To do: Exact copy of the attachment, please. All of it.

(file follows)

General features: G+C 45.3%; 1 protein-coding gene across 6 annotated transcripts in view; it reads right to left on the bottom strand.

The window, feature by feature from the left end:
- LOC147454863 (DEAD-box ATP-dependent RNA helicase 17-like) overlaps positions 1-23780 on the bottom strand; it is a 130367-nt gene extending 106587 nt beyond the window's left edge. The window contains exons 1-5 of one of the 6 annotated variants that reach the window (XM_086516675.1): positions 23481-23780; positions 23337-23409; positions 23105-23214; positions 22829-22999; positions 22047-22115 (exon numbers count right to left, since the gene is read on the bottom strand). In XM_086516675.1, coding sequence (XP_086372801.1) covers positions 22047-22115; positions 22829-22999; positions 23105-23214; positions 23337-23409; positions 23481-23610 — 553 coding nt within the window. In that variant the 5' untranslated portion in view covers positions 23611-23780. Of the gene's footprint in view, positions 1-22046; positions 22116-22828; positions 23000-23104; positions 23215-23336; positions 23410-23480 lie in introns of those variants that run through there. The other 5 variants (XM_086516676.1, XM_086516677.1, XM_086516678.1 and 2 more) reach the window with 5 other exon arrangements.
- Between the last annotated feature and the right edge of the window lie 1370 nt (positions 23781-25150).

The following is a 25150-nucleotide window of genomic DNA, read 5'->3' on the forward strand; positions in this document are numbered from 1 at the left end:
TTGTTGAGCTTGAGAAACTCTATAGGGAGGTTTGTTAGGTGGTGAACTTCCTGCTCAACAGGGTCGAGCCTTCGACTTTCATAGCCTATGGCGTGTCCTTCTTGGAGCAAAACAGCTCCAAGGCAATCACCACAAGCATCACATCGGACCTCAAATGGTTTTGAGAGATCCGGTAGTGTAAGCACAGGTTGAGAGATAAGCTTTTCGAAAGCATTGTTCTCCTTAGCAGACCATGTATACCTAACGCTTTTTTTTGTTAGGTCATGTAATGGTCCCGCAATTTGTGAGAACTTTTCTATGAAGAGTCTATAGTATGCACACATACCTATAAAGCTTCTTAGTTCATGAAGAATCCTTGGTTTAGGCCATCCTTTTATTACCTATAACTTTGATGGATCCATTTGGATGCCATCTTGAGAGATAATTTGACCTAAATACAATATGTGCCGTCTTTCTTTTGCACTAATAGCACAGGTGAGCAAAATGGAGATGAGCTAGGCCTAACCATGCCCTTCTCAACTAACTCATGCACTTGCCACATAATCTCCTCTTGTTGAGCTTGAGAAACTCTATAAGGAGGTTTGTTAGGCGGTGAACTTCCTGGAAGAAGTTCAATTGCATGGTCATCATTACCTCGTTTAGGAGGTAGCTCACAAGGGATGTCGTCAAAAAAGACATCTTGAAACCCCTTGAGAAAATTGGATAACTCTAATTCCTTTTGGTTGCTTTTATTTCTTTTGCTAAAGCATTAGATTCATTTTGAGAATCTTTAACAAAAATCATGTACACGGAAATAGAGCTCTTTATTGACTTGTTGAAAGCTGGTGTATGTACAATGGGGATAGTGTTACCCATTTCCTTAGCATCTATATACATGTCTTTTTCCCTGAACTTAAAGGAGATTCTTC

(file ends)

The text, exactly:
General features: G+C 45.3%; 1 protein-coding gene across 6 annotated transcripts in view; it reads right to left on the bottom strand.

The window, feature by feature from the left end:
- LOC147454863 (DEAD-box ATP-dependent RNA helicase 17-like) overlaps positions 1-23780 on the bottom strand; it is a 130367-nt gene extending 106587 nt beyond the window's left edge. The window contains exons 1-5 of one of the 6 annotated variants that reach the window (XM_086516675.1): positions 23481-23780; positions 23337-23409; positions 23105-23214; positions 22829-22999; positions 22047-22115 (exon numbers count right to left, since the gene is read on the bottom strand). In XM_086516675.1, coding sequence (XP_086372801.1) covers positions 22047-22115; positions 22829-22999; positions 23105-23214; positions 23337-23409; positions 23481-23610 — 553 coding nt within the window. In that variant the 5' untranslated portion in view covers positions 23611-23780. Of the gene's footprint in view, positions 1-22046; positions 22116-22828; positions 23000-23104; positions 23215-23336; positions 23410-23480 lie in introns of those variants that run through there. The other 5 variants (XM_086516676.1, XM_086516677.1, XM_086516678.1 and 2 more) reach the window with 5 other exon arrangements.
- Between the last annotated feature and the right edge of the window lie 1370 nt (positions 23781-25150).

The following is a 25150-nucleotide window of genomic DNA, read 5'->3' on the forward strand; positions in this document are numbered from 1 at the left end:
TTGTTGAGCTTGAGAAACTCTATAGGGAGGTTTGTTAGGTGGTGAACTTCCTGCTCAACAGGGTCGAGCCTTCGACTTTCATAGCCTATGGCGTGTCCTTCTTGGAGCAAAACAGCTCCAAGGCAATCACCACAAGCATCACATCGGACCTCAAATGGTTTTGAGAGATCCGGTAGTGTAAGCACAGGTTGAGAGATAAGCTTTTCGAAAGCATTGTTCTCCTTAGCAGACCATGTATACCTAACGCTTTTTTTTGTTAGGTCATGTAATGGTCCCGCAATTTGTGAGAACTTTTCTATGAAGAGTCTATAGTATGCACACATACCTATAAAGCTTCTTAGTTCATGAAGAATCCTTGGTTTAGGCCATCCTTTTATTACCTATAACTTTGATGGATCCATTTGGATGCCATCTTGAGAGATAATTTGACCTAAATACAATATGTGCCGTCTTTCTTTTGCACTAATAGCACAGGTGAGCAAAATGGAGATGAGCTAGGCCTAACCATGCCCTTCTCAACTAACTCATGCACTTGCCACATAATCTCCTCTTGTTGAGCTTGAGAAACTCTATAAGGAGGTTTGTTAGGCGGTGAACTTCCTGGAAGAAGTTCAATTGCATGGTCATCATTACCTCGTTTAGGAGGTAGCTCACAAGGGATGTCGTCAAAAAAGACATCTTGAAACCCCTTGAGAAAATTGGATAACTCTAATTCCTTTTGGTTGCTTTTATTTCTTTTGCTAAAGCATTAGATTCATTTTGAGAATCTTTAACAAAAATCATGTACACGGAAATAGAGCTCTTTATTGACTTGTTGAAAGCTGGTGTATGTACAATGGGGATAGTGTTACCCATTTCCTTAGCATCTATATACATGTCTTTTTCCCTGAACTTAAAGGAGATTCTTC